Home News Center NJJN's Covid-19 Youth Justice Response Fund Grantee Spotlight: The Gathering for Justice

NJJN's Covid-19 Youth Justice Response Fund Grantee Spotlight: The Gathering for Justice

November 30, 2020
Courtney M. McSwain

In May 2020, NJJN announced a new COVID-19 Youth Justice Response Fund to support advocacy toward the decarceration of youth correctional facilities in the wake of the global coronavirus pandemic. Out of 40 applications, five organizations received 1-year grants to bolster their efforts to advocate for alternatives to institutional care and detention. We are pleased to report on the work of our grantees, this month highlighting The Gathering for Justice. 

The Gathering for Justice’s mission is to build a movement to end child incarceration while working to eliminate the racial inequities that permeate policing and the justice system. They infuse art, culture and creative practices to build and sustain an intersectional justice movement by developing leadership rooted in nonviolence and historical wisdom. Their most transformative initiatives happen at the intersections of cultural organizing, convening people across generations and differences, organizing smart rapid response initiatives to breaking events, and effectively organizing advocacy efforts for policy change. The Gathering for Justice and their Justice League NYC & CA state task forces utilize Kingian nonviolence, a historical tactic that is not passive but a strength-based approach to achieving justice, as a social application for systemic change and civic engagement. Justice League NYC and Justice League CA organize rapid response, mass mobilizations and direct actions that bring together juvenile and criminal justice experts, advocates, artists and people directly impacted by incarceration and state violence to build an agenda for sustained Black and Brown liberation.

In New York City, The Gathering for Justice (The Gathering) supports young leaders as they organize to reduce youth incarceration and speed up the release of young people who are in detention facilities or prisons. The current organizing work is part of a larger effort to launch The Children’s Agenda - a platform for long-term youth-led advocacy on the intersecting issues that impact the lives of Black and Brown young people. A central aspect of this work includes developing youth leaders who drive the work for policy and systems change.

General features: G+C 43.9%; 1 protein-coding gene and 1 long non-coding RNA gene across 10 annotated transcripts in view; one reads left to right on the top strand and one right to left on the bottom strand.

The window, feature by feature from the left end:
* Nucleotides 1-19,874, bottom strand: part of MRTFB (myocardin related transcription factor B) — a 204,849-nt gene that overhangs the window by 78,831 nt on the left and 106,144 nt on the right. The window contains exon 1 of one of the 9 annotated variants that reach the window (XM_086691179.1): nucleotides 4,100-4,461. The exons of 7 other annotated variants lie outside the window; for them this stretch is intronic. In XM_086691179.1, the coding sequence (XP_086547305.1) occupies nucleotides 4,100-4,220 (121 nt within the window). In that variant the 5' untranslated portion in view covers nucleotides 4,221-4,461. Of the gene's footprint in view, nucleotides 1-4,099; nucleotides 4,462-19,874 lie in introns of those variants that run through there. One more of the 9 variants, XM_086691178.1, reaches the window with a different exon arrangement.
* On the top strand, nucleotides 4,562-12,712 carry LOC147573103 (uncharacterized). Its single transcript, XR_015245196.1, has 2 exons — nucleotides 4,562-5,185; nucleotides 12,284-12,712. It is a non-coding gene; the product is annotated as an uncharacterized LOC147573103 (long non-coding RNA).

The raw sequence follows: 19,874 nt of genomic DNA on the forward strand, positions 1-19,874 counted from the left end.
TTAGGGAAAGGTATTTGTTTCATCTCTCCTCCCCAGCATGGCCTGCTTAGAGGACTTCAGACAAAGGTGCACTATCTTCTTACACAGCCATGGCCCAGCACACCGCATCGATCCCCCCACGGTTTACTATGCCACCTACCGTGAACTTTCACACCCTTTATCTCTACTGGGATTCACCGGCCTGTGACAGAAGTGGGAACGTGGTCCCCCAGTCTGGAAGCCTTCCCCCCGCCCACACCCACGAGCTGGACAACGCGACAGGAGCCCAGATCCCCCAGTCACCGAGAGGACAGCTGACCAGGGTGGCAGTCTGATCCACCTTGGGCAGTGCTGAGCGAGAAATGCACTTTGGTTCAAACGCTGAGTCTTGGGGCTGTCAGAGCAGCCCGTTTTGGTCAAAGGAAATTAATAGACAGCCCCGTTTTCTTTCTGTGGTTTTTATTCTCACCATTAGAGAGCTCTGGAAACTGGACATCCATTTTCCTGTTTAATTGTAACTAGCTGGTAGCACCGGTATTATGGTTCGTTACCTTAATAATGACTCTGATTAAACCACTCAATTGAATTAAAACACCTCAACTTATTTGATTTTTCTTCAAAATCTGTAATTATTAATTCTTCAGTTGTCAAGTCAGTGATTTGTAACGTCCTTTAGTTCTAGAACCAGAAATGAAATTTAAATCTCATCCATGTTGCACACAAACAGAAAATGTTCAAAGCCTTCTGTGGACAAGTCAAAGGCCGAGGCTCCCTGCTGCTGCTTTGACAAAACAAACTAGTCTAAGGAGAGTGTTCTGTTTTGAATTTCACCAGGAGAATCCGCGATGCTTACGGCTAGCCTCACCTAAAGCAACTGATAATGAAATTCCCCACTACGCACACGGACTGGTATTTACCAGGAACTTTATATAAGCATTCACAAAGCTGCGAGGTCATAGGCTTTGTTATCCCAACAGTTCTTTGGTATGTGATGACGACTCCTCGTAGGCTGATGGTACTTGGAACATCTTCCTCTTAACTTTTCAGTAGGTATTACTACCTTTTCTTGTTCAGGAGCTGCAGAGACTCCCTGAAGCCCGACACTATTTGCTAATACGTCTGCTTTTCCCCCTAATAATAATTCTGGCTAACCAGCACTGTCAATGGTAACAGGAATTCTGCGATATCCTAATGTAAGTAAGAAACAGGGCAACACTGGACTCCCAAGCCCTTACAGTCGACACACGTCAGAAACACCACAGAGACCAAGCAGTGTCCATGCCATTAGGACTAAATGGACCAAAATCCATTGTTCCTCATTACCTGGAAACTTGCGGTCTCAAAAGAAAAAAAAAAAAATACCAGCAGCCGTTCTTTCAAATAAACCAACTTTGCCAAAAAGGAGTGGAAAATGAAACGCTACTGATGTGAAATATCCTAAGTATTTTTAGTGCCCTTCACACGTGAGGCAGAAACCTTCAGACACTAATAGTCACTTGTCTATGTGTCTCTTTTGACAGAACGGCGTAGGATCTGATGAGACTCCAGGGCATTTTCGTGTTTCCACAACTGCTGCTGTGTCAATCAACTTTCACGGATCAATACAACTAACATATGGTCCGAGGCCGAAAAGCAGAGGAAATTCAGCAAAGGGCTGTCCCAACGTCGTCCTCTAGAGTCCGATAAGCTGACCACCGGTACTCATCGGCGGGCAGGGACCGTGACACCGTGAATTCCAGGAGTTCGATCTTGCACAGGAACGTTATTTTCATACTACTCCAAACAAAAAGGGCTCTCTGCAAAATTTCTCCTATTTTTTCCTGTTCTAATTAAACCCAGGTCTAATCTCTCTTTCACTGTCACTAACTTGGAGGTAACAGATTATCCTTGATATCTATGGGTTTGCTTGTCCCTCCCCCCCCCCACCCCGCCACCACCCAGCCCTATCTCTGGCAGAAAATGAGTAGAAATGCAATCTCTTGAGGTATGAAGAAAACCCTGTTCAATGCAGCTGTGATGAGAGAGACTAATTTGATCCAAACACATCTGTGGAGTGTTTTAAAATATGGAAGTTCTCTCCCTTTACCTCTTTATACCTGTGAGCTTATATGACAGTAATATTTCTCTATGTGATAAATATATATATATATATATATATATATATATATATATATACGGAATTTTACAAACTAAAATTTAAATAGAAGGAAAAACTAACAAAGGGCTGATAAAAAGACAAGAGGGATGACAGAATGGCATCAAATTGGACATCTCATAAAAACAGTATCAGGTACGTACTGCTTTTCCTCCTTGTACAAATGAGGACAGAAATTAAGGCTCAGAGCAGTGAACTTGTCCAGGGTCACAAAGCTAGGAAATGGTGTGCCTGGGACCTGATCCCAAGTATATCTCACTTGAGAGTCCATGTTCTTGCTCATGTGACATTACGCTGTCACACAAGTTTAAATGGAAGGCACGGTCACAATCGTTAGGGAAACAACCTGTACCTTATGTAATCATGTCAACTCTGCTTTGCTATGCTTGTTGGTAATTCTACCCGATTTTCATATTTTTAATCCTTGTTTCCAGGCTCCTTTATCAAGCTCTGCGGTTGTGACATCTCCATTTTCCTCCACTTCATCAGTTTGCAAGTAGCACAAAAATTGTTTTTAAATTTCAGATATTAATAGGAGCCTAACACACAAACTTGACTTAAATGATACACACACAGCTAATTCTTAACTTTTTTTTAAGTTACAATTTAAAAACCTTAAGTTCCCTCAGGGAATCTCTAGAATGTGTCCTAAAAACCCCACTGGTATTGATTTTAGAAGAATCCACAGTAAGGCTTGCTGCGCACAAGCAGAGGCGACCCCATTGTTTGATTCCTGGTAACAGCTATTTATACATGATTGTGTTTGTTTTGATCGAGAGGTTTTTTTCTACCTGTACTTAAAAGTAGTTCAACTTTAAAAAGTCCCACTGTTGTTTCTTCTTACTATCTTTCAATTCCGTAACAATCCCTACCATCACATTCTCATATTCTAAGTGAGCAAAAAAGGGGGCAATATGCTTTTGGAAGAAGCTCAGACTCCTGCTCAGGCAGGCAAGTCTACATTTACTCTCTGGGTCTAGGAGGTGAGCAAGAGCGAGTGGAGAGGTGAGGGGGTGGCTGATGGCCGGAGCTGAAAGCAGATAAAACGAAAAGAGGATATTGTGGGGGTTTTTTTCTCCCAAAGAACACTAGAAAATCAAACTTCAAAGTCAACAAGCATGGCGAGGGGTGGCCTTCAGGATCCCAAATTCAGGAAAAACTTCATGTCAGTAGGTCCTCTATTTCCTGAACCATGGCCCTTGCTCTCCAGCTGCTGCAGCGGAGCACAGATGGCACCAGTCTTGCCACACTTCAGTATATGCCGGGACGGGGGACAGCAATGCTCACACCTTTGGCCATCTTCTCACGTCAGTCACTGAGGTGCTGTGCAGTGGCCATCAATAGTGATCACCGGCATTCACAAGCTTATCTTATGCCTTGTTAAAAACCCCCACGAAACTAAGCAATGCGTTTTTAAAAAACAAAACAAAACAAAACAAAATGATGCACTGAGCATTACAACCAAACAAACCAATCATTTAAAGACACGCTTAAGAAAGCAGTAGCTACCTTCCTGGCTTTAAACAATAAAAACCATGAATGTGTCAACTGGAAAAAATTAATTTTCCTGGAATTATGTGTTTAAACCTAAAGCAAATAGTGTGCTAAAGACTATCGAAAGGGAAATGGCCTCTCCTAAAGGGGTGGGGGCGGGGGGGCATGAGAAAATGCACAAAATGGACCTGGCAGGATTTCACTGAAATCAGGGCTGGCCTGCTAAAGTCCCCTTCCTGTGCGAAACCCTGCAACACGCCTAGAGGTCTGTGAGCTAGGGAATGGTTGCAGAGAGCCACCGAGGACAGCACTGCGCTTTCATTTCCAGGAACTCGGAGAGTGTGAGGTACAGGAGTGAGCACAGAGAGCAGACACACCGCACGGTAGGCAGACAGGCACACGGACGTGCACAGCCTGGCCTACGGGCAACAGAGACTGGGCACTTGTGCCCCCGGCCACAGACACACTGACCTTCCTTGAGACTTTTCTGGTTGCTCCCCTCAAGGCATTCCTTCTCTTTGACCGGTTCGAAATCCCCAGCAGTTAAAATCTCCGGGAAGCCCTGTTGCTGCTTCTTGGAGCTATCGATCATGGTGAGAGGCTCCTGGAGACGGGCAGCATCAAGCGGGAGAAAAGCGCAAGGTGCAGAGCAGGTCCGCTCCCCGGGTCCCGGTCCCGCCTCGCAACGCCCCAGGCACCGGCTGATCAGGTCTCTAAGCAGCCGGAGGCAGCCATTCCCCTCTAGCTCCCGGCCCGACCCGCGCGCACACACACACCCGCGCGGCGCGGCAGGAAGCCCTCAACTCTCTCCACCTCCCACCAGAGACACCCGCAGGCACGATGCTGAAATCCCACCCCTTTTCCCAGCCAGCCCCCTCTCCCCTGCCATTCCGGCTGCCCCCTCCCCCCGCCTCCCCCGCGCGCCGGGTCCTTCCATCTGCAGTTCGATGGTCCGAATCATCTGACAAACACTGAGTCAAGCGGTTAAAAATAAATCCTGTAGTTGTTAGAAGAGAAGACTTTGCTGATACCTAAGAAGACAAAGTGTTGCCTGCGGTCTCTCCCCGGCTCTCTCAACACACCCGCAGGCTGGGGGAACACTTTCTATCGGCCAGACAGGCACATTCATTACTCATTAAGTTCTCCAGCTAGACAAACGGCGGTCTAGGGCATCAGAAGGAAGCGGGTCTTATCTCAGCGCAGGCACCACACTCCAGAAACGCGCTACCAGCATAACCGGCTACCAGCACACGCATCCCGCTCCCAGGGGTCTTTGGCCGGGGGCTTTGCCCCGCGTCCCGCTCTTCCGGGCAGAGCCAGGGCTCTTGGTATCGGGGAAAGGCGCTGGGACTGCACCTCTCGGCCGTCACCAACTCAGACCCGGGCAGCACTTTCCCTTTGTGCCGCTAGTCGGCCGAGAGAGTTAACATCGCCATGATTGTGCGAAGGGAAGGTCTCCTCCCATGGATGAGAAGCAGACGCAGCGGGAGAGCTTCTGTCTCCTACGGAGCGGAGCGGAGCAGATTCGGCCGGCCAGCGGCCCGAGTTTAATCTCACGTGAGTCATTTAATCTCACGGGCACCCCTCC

NJJN’s Covid-19 Youth Justice Response Fund supported the leadership development and organizing work of The Gathering’s youth leaders. Marches, public education campaigns, youth organized coalitions, town halls and influencer engagement all amplified the importance of youth decarceration, particularly in light of Covid-19, and created opportunities for the long-term advocacy around the reduction of youth admissions to detention facilities, jails and prisons, as well as strengthening reentry processes and services. 

Just a few of the notable youth-led events and campaigns supported by the NJJN Covid-19 Youth Justice Response Fund to promote advocacy for youth decarceration include:  

  • A youth-led march to End the War on Children in New York City, which called for police-free schools, investment in the Department of Education and defunding the New York Police Department in order to reduce youth admissions to detention centers, jails and prisons. 
  • A coalition of youth-led and youth serving organizations that pushed forth demands on local and state-wide reductions in admissions of youth to detentions and prisons, accelerated release and strengthened reentry services and processes. 
  • The launch of an action toolkit that brought in thousands of supporters to phone bank and write letters and emails to legislators to demand policy and systems changes. 
  • A panel hosted by The Gathering in Albany, NY sponsored by NY State Senator Brian Benjamin on “Police in Our Communities.” The solutions-focused conversation featured NYCLU’s Donna Lieberman, NYPD12 whistleblower Edwin Raymond, scholar-activist Rosa Clemente and The Gathering’s Director of Youth Campaigns, Luis Hernandez. The conversation focused on preventing rollbacks of bail reform, decreasing youth incarceration and additional youth justice issues; The Gathering has remained in communication with our partners advocating for these issues.
  • The Instagram-based digital campaign with the college-based organization ‘you can too’ on “The Erasure of Black Childhood,” which focused on the dehumanizing effects of adultification that leads to the over-criminalization of Black youth. The campaign engaged over 87,000 people, with over 20,000 likes and 27,000 shares on social media. 
  • The #NoRollbacks digital campaign with FWD.US to push back on fear mongering and advocate for bail reforms to stay intact and continuing steps toward youth decarceration. 
  • Influencer support from actor and activist Kendrick Sampson and hip-hop artist and activist Mysonne Linen to amplify the campaign to reduce youth admissions to detention centers, jails and prisons, accelerate release and strengthen reentry processes and services.

These are just a few of the campaigns youth organizers have led to push for youth decarceration. Among its many plans moving forward, The Gathering plans to deepen the engagement of youth leaders, including new activists by building the Youth Justice Council and preparing youth organizers for advocacy during the upcoming legislative session. 

To learn more about The Gathering for Justice, visit their website and follow them on Instagram, Facebook and Twitter

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